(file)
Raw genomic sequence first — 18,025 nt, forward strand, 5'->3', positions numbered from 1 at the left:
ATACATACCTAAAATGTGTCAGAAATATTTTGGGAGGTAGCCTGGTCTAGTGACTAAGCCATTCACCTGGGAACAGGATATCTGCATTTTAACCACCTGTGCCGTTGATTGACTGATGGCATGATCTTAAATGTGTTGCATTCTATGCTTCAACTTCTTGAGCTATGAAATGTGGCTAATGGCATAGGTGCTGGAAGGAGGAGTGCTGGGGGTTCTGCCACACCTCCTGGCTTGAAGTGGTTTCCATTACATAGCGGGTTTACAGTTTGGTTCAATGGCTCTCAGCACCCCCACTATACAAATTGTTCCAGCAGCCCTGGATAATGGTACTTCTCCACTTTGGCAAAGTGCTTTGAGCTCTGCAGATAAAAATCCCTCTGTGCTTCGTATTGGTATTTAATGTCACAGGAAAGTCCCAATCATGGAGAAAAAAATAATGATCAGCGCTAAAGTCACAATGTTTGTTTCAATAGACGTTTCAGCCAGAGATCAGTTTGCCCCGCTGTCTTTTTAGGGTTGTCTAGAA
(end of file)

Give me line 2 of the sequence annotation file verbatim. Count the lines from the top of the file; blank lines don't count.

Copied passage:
ATACATACCTAAAATGTGTCAGAAATATTTTGGGAGGTAGCCTGGTCTAGTGACTAAGCCATTCACCTGGGAACAGGATATCTGCATTTTAACCACCTGTGCCGTTGATTGACTGATGGCATGATCTTAAATGTGTTGCATTCTATGCTTCAACTTCTTGAGCTATGAAATGTGGCTAATGGCATAGGTGCTGGAAGGAGGAGTGCTGGGGGTTCTGCCACACCTCCTGGCTTGAAGTGGTTTCCATTACATAGCGGGTTTACAGTTTGGTTCAATGGCTCTCAGCACCCCCACTATACAAATTGTTCCAGCAGCCCTGGATAATGGTACTTCTCCACTTTGGCAAAGTGCTTTGAGCTCTGCAGATAAAAATCCCTCTGTGCTTCGTATTGGTATTTAATGTCACAGGAAAGTCCCAATCATGGAGAAAAAAATAATGATCAGCGCTAAAGTCACAATGTTTGTTTCAATAGACGTTTCAGCCAGAGATCAGTTTGCCCCGCTGTCTTTTTAGGGTTGTCTAGAA